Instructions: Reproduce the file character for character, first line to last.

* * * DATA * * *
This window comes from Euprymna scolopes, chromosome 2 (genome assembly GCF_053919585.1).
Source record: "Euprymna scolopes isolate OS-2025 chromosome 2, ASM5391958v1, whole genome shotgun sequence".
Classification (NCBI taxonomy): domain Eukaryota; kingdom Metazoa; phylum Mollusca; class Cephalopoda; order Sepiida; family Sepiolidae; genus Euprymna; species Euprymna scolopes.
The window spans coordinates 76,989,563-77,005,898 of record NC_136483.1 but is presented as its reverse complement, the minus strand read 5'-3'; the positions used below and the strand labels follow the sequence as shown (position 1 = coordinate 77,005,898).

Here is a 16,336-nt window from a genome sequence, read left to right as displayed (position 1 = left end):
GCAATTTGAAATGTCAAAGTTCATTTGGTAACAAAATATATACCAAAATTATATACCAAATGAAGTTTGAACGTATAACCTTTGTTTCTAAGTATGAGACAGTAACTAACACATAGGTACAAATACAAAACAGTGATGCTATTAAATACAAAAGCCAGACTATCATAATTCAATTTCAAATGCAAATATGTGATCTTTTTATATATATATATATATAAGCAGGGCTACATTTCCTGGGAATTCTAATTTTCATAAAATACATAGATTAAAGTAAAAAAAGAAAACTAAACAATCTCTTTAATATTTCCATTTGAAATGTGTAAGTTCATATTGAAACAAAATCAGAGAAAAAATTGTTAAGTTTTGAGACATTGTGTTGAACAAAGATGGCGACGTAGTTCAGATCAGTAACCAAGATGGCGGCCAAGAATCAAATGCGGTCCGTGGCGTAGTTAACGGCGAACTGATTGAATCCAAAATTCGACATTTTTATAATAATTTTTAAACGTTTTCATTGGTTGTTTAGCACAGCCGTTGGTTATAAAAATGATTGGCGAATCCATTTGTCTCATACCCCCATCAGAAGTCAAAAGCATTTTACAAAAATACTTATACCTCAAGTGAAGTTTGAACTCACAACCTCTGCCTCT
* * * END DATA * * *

This window comes from Euprymna scolopes, chromosome 2 (genome assembly GCF_053919585.1).
Source record: "Euprymna scolopes isolate OS-2025 chromosome 2, ASM5391958v1, whole genome shotgun sequence".
Classification (NCBI taxonomy): domain Eukaryota; kingdom Metazoa; phylum Mollusca; class Cephalopoda; order Sepiida; family Sepiolidae; genus Euprymna; species Euprymna scolopes.
The window spans coordinates 76,989,563-77,005,898 of record NC_136483.1 but is presented as its reverse complement, the minus strand read 5'-3'; the positions used below and the strand labels follow the sequence as shown (position 1 = coordinate 77,005,898).

Here is a 16,336-nt window from a genome sequence, read left to right as displayed (position 1 = left end):
GCAATTTGAAATGTCAAAGTTCATTTGGTAACAAAATATATACCAAAATTATATACCAAATGAAGTTTGAACGTATAACCTTTGTTTCTAAGTATGAGACAGTAACTAACACATAGGTACAAATACAAAACAGTGATGCTATTAAATACAAAAGCCAGACTATCATAATTCAATTTCAAATGCAAATATGTGATCTTTTTATATATATATATATATAAGCAGGGCTACATTTCCTGGGAATTCTAATTTTCATAAAATACATAGATTAAAGTAAAAAAAGAAAACTAAACAATCTCTTTAATATTTCCATTTGAAATGTGTAAGTTCATATTGAAACAAAATCAGAGAAAAAATTGTTAAGTTTTGAGACATTGTGTTGAACAAAGATGGCGACGTAGTTCAGATCAGTAACCAAGATGGCGGCCAAGAATCAAATGCGGTCCGTGGCGTAGTTAACGGCGAACTGATTGAATCCAAAATTCGACATTTTTATAATAATTTTTAAACGTTTTCATTGGTTGTTTAGCACAGCCGTTGGTTATAAAAATGATTGGCGAATCCATTTGTCTCATACCCCCATCAGAAGTCAAAAGCATTTTACAAAAATACTTATACCTCAAGTGAAGTTTGAACTCACAACCTCTGCCTCT